Alarms were unnoticed by some in deadly Honolulu blaze

Alarms were unnoticed by some in deadly Honolulu blaze

As flames raged through a Honolulu high-rise building, killing three people and injuring a dozen others, some residents didn’t even realize a blaze had broken out until they opened their doors or saw firefighters racing to battle the inferno.
Several Marco Polo high-rise residents told The Associated Press the sirens are located in the hallways and they had trouble hearing them when the blaze started. They said there were also no flashing alarm lights or public announcements about the deadly fire.
Britt Reller was in the shower when the fire started. His brother told a Honolulu newspaper he didn’t realize the building was ablaze until smoke began billowing through his apartment. He rushed out to try to save his 85-year-old mother, but he couldn’t reach her and sought refuge from the smoke and flames under a bed.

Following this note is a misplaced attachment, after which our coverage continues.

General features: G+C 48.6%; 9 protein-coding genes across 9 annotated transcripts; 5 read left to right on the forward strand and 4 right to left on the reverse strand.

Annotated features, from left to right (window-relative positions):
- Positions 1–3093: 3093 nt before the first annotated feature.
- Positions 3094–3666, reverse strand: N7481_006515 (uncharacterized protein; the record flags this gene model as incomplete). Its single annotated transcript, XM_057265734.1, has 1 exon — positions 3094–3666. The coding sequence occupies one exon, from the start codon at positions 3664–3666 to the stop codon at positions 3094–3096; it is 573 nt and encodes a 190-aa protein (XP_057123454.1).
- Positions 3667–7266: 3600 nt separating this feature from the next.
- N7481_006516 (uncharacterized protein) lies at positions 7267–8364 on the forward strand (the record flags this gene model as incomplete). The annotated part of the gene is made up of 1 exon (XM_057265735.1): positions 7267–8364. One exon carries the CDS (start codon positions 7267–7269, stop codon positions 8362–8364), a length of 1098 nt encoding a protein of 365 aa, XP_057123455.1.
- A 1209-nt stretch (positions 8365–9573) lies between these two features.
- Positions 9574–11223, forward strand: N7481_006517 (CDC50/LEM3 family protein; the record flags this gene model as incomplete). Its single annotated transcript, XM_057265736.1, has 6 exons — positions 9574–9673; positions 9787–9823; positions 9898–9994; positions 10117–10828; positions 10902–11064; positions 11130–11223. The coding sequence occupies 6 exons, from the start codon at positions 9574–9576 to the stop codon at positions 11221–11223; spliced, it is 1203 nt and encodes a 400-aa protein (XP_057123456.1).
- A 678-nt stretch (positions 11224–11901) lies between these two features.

His brother, a local pastor, was on the phone with Reller at the time. He never heard from him again, and police later told him that both Reller and his mother, Melba Jeannine Dilley, were among those killed.
71-year old Joanna Kuwata, who was single and lived alone on the 26th floor of the building, was also killed in the fire. Her sister, Jayne Matsuyama, said Kuwata’s apartment was not damaged by fire, and she suspects she died of smoke inhalation.


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